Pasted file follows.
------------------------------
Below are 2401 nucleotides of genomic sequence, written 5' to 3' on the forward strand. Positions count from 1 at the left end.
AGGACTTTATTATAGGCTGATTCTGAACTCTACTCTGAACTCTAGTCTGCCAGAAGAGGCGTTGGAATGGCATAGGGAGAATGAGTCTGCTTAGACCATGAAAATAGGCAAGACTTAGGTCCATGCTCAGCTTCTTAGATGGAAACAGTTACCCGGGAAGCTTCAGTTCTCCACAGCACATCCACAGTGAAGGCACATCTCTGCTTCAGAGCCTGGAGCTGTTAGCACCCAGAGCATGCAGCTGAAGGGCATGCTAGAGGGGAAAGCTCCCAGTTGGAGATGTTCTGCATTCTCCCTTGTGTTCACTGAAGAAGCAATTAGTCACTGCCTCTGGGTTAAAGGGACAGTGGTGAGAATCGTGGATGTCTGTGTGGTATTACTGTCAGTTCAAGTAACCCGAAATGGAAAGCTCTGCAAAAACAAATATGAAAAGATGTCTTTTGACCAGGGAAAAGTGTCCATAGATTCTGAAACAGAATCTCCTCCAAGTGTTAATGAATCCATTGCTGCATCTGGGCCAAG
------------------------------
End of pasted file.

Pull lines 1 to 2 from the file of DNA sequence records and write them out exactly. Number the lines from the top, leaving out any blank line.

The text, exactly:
Below are 2401 nucleotides of genomic sequence, written 5' to 3' on the forward strand. Positions count from 1 at the left end.
AGGACTTTATTATAGGCTGATTCTGAACTCTACTCTGAACTCTAGTCTGCCAGAAGAGGCGTTGGAATGGCATAGGGAGAATGAGTCTGCTTAGACCATGAAAATAGGCAAGACTTAGGTCCATGCTCAGCTTCTTAGATGGAAACAGTTACCCGGGAAGCTTCAGTTCTCCACAGCACATCCACAGTGAAGGCACATCTCTGCTTCAGAGCCTGGAGCTGTTAGCACCCAGAGCATGCAGCTGAAGGGCATGCTAGAGGGGAAAGCTCCCAGTTGGAGATGTTCTGCATTCTCCCTTGTGTTCACTGAAGAAGCAATTAGTCACTGCCTCTGGGTTAAAGGGACAGTGGTGAGAATCGTGGATGTCTGTGTGGTATTACTGTCAGTTCAAGTAACCCGAAATGGAAAGCTCTGCAAAAACAAATATGAAAAGATGTCTTTTGACCAGGGAAAAGTGTCCATAGATTCTGAAACAGAATCTCCTCCAAGTGTTAATGAATCCATTGCTGCATCTGGGCCAAG